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Thread: Rio to be demolished soon?

  1. #1

    Rio to be demolished soon?

    This rumor has been around since 2014...but it looks like major traction has taken place within the last 24 hours

    http://www.miraclecovers.com

    "Donk down, that’s what you say to someone after they have lost 28K straight?" - Phil Hellmuth, online

  2. #2
    Burn that motherfucker to the ground.

  3. #3
    Owner Dan Druff's Avatar
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    I said on radio that I find this to be highly unlikely to be occurring in 2019, unless Caesars is 100% certain the Caesars Convention Center will be ready by late May 2020.

    They've been holding onto the Rio because it's their only viable large convention/WSOP space.

    They won't let it go until the replacement is in place.

     
    Comments
      
      Jayjami: 100% correct.
      
      sah_24: Winner !

  4. #4
    Why the favor to see the Rio demo'd? Just not a popular place or just too old and its time?

  5. #5
    The downfall of the Rio’s image is tied to the casino merger frenzy in the early 2000s and the financial crisis at the end of that decade.

    Harrah’s $9 billion purchase of Caesars in 2005 gave the company high-end assets on the Strip, including Caesars Palace and Paris, eroding the importance of the Rio.

    Then the financial crisis that erupted in 2008 devastated Caesars, which had debt exceeding $20 billion. Caesars’ cash flow that did not go to creditors went to maintaining its Strip properties.

    The company had few resources left over for the Rio, which then-Caesars Chairman Gary Lovemand called an “asset we don’t consider essential to our strategy” in 2009.

    Despite the questions surrounding its future, Marnell said the resort is unlikely to be knocked down to make way for a ballfield, a reference to rumors a year ago that the Rio would be demolished to make way for a Major League Baseball stadium. The building still has a strong structure, he said.
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    https://www.reviewjournal.com/busine...shine-1660527/
    http://www.miraclecovers.com

    "Donk down, that’s what you say to someone after they have lost 28K straight?" - Phil Hellmuth, online

  6. #6
    Not on the strip and stand alone building = no renovations for you!

  7. #7
    Owner Dan Druff's Avatar
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    Interesting article, but it's missing some important points.

    First -- and oddly the most overlooked by nearly everyone in this Rio discussion -- is the convention space issue. Rio has it. They have a large parking lot right next to the convention area, and plenty of convention space. That's why it hosts the WSOP. Caesars does not have another property like that.

    That's why the Rio has some potential value AND why Caesars can't let it go until they have their new strip convention center ready to go.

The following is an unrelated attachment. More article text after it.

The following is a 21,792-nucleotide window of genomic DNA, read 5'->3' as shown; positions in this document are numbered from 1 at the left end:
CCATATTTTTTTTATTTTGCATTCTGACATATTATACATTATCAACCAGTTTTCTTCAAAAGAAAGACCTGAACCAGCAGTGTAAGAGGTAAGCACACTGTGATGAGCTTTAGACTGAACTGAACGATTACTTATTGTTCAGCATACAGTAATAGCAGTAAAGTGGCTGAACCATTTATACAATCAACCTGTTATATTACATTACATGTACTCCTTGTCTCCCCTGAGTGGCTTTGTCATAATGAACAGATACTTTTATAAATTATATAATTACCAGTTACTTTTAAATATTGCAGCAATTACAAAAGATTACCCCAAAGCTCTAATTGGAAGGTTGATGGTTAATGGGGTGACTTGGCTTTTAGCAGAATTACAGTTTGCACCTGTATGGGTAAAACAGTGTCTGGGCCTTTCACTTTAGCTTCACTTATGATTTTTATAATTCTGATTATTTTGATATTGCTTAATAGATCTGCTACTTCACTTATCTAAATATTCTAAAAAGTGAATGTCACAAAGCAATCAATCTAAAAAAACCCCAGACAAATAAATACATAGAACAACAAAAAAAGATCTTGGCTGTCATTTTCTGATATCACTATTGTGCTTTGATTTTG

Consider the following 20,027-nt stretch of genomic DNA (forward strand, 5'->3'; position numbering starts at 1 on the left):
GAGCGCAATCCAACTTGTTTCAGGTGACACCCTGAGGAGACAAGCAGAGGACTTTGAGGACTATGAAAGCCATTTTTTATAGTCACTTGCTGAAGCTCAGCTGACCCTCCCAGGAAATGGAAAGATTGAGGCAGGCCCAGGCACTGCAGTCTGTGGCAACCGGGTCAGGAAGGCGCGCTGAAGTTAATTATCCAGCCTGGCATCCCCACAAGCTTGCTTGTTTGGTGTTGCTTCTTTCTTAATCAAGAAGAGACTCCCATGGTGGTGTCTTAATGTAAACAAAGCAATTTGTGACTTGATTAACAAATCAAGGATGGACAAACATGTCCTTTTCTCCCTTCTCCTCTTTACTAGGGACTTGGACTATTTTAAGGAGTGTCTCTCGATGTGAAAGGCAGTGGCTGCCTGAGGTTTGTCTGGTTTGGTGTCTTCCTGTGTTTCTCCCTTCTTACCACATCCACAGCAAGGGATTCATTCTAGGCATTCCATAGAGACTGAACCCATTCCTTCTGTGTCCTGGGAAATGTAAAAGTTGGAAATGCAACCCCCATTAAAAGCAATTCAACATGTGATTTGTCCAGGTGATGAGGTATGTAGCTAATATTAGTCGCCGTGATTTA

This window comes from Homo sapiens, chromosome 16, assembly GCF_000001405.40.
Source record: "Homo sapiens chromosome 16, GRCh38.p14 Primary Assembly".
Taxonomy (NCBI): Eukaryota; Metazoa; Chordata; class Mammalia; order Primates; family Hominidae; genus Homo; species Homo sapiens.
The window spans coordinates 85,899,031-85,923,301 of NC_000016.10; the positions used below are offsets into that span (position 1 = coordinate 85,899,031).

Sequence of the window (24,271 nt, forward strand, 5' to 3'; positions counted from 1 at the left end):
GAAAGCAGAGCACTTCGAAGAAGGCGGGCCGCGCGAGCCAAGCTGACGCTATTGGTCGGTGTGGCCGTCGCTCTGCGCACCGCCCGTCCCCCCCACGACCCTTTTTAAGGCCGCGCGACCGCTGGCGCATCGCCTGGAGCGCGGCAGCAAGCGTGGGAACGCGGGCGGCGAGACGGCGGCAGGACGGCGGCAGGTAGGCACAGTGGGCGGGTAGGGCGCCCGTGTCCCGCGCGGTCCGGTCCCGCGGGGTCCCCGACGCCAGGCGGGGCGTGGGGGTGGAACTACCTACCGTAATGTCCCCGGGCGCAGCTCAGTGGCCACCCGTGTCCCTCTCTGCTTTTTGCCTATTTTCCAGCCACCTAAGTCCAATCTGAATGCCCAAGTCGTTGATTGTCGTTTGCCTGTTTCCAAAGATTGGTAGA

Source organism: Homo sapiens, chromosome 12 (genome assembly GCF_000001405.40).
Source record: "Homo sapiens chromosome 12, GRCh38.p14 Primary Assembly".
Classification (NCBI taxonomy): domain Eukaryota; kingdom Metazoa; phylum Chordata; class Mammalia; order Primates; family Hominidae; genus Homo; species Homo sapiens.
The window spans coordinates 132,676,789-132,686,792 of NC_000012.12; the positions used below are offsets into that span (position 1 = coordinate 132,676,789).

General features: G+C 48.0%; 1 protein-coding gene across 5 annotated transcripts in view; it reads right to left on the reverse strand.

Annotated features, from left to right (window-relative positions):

I know I've already mentioned that in this thread (and on radio), but for whatever reason, articles like the one posted above and the Vegas gossip Twitters aren't considering this factor.

    The article also is mostly incorrect that the Rio's downfall was the 2008 financial crisis. Yes, the entire city of Las Vegas took a huge hit from that in various ways, but the Rio didn't suffer any more than the others.

    The Rio is getting no maintenance or renovation attention because off-strip properties have especially lost their luster in recent years.

    The high end market is now competitive, and perhaps saturated. The middle and middle-low market already exists on the strip, and in fact Caesars has a number of such properties. In short, everything for tourists is now on the strip, more than ever before. They just don't want to leave, nor do they find it very appealing to have to drive or Uber to get places.

    There's simply no point to go to the Rio anymore.

    Furthermore the cost to improve it significantly is prohibitive, as the article notes. It might actually be cheaper to knock it down and start over.

    Caesars tried a few strategies with the Rio, all of which failed. In the early 2010s, they tried to rebrand it as a locals destination. This didn't work, as the Rio already had two decades of history as a tourist trap, so locals couldn't make the transition in their minds. You can't just declare "this is a locals place" and expect the locals to show up. It doesn't work that way. They tried to entice locals with offers directed at them (weekly free food and freeplay), but this mainly enticed said locals to just redeem the free stuff, and leave. Locals are much more likely to do that than tourists, as locals aren't excited about a visit to a Las Vegas casino, nor are they a mostly captive audience.

    Eventually, Caesars came to the conclusion that the Rio's only value is its convention space, so they decided to leave the property in a holding pattern. No renovations, no improvements, no more Show in the Sky or Brazilian party theme, and minimal maintenance directed at keeping it barely operational as a low-mid level property.

    No more loss leaders, either. Anything operating at the Rio, such as shows or restaurants, had to turn a profit consistently, or they would be closed. This is why, for example, there is no room service after 11pm. Everything at the Rio has to stand on its own two feet.

    The article did state that Caesars determined for certain in 2009 that the Rio wasn't a key asset, and that's correct. It's necessary for the conventions and WSOP. Once that is no longer a factor, it will be sold. It's a minor headache to maintain for Caesars right now. They'd rather sell it and get the cash. But right now they just can't.

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